Troops gear up for Bosnia arrests

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The Independent Online
British troops are reported to be strengthening the helicopter landing site at Bihac in north-west Bosnia to take Black Hawk helicopters like those used in Thursday's operation to seize two Bosnian Serbs indicted for war crimes. The move suggests more such operations in north-west Bosnia may be imminent.

As speculation grew that S-For peacekeepers were about to arrest the biggest fish - Radovan Karadzic and Ratko Mladic - military sources stressed the special nature of Thursday's operation to catch Simo Drljaca and Milan Kovacevic: "These guys were moving around completely openly in the British sector."

Mladic and Karadzic are believed to be near Pale, east of Sarajevo, in the French sector. "It's a very difficult, very different operation," a senior British officer said. "The key [to Thursday] was a sealed indictment, so we could pick the best time to get them."

No one except for Louise Arbour, the chief prosecutor of UN war crimes in the Hague tribunal, knows the exact number of suspects on the sealed list.

"It is thought there were nine - of which three have been enforced," said Chris Bennett, of the International Crisis Group, in Sarajevo. "So, there are six to go."

The first sealed indictment was for Slavko Dokmanovic, the Serb mayor of Vukovar in Croatia who was arrested by the UN on 27 June. Thursday saw British troops snatch Kovacevic and Drljaca, who was killed when he opened fire.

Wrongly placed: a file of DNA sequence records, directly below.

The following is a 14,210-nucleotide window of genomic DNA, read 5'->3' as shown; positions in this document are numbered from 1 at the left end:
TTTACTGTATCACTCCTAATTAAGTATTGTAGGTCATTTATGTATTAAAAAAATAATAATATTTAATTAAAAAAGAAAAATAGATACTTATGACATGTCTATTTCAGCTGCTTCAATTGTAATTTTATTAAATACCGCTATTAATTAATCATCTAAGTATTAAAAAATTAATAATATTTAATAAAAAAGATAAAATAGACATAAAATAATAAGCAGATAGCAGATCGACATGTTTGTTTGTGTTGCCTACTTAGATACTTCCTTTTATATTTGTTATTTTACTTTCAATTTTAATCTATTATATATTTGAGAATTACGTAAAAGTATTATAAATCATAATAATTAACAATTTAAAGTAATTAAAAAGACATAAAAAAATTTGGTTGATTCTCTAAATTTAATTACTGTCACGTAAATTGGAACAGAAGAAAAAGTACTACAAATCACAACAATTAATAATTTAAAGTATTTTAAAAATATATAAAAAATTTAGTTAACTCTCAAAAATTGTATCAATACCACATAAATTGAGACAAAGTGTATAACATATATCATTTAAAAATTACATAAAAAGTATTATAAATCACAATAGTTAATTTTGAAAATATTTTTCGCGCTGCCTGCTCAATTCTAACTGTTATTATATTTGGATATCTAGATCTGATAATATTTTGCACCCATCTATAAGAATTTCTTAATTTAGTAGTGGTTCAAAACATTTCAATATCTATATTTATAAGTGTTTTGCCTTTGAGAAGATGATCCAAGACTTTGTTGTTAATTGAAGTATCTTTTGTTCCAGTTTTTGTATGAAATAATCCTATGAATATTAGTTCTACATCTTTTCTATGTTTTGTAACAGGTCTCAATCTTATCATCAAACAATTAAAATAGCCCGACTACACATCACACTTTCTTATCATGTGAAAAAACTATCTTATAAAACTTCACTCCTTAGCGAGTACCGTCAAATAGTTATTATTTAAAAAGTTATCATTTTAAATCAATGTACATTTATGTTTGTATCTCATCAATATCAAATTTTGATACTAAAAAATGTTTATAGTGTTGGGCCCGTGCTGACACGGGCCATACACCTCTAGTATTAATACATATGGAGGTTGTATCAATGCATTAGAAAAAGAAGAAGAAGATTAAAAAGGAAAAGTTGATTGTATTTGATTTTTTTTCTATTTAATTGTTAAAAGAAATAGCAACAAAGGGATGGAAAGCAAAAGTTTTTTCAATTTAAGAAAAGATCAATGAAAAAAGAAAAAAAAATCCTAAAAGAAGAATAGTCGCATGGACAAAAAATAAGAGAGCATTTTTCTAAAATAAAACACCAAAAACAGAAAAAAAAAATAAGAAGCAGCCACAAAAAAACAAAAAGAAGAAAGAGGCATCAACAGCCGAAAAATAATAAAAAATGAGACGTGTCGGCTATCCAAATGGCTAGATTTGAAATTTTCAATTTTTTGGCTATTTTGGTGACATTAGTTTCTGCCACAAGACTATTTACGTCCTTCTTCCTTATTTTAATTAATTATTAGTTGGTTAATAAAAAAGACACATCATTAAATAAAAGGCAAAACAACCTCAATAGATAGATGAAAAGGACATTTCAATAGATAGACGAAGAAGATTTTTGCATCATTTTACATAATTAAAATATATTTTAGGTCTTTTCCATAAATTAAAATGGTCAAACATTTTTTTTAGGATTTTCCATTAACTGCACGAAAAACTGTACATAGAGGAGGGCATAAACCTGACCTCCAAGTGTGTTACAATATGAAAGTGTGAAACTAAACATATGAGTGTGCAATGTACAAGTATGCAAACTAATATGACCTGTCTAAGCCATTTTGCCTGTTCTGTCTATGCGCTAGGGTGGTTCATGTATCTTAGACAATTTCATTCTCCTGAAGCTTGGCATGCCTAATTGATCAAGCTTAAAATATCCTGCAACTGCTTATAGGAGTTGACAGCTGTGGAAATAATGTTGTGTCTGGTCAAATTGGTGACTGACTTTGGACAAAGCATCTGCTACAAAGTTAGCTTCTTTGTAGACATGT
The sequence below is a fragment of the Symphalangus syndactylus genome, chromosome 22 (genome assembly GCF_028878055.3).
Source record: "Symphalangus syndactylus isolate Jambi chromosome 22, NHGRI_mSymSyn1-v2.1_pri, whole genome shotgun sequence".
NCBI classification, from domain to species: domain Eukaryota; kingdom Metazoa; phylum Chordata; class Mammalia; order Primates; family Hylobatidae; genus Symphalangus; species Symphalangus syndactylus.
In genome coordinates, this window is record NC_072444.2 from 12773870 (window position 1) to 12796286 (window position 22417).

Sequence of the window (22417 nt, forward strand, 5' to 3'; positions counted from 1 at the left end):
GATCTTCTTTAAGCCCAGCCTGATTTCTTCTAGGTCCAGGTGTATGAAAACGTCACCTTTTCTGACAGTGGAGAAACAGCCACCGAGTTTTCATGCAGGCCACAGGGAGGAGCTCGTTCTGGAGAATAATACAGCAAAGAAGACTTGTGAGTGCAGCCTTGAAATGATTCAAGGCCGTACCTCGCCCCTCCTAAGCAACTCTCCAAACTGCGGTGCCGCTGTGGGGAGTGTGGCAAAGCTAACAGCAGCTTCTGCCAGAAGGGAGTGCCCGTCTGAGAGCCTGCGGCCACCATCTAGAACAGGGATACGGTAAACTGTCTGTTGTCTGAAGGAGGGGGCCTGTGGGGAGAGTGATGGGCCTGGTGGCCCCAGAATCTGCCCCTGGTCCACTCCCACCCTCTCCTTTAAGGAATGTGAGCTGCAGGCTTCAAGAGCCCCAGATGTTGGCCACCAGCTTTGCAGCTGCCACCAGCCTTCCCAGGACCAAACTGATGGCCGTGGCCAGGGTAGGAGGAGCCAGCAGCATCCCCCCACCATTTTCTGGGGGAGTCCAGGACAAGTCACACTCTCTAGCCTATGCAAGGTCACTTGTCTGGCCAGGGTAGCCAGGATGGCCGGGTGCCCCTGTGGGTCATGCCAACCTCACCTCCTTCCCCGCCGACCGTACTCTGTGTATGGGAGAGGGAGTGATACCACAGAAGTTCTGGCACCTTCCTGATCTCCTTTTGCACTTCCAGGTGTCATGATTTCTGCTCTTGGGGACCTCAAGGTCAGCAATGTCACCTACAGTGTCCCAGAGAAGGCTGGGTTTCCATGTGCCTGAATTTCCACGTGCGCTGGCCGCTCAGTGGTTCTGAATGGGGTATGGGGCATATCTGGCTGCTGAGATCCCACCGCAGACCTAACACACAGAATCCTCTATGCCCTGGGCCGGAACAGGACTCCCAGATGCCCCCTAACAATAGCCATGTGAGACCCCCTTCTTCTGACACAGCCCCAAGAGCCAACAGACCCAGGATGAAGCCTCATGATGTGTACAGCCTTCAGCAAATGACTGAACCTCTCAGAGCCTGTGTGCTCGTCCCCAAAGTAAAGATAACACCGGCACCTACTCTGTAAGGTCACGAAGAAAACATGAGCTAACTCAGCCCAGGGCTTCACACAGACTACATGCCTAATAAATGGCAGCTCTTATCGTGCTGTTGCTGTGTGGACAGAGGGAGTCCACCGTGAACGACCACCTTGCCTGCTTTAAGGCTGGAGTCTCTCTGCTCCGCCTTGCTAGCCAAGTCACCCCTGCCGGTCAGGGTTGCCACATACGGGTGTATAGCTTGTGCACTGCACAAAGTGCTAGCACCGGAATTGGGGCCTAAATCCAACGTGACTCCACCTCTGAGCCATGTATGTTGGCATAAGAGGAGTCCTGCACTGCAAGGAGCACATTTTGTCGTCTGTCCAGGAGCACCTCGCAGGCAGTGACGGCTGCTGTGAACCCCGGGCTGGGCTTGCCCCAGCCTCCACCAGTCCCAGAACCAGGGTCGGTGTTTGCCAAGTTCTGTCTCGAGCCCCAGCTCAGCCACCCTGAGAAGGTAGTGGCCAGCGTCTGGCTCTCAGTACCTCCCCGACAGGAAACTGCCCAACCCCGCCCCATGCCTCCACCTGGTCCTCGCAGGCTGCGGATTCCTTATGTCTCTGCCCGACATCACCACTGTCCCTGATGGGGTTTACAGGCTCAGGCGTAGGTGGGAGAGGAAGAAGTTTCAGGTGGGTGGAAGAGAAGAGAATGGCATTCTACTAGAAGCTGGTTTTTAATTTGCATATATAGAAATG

Heading the list of the "six to go" are almost certainly Zeljko Raznjatovic "Arkan", the Belgrade-based paramilitary chief who "cleansed" Bijeljina in north-east Bosnia in April 1992, and Velibor Ostojic, a close colleague of former Bosnian Serb leader Radovan Karadzic, who organised the cleansing of Foca, in eastern Bosnia, a few weeks later. Ostojic is deputy prime minister of the Republika Srpska, the Bosnian Serb state.

Sources in Bosnia believe one surprise factor will be the presence of Muslims and Croats on the sealed list, most probably Ramiz Delalic "Celo", the muslim hoodlum accused of killing numbers of Serb civilians while organising the defence of Sarajevo, and Mladen Naletilic and Vinko Martinovic, two Bosnian Croats who "cleansed" Mostar, in southern Bosnia, of its Muslims.

Why high-ranking, well known suspect killers were left off the UN-published list of 74, of whom 66 are at large, is no mystery. "The worst atrocities took place in the towns of Brcko, Srebrenica, Visegrad, Zvornik and Bijeljina," said Srdjan Dizdarevic of the Helsinki Committee in Sarajevo.

"Some of these towns are still in Republika Srpska, so there is no one to dig up the mass graves and see how many victims there were."

Mr Dizdarevic fears there will be no move to seize suspects of higher rank than Drljaca. "They don't want to go up to the level of [Serbian President Slobodan] Milosevic. It was the price of getting them to sign the Dayton agreement."

Amnesty International yesterday warned that with only 11 months before S-For mandate in Bosnia expires, the big powers need to act fast: "There needs to be more than one arrest a week to ensure merely the current publicised indictees are in custody by the end of the S-For mandate."

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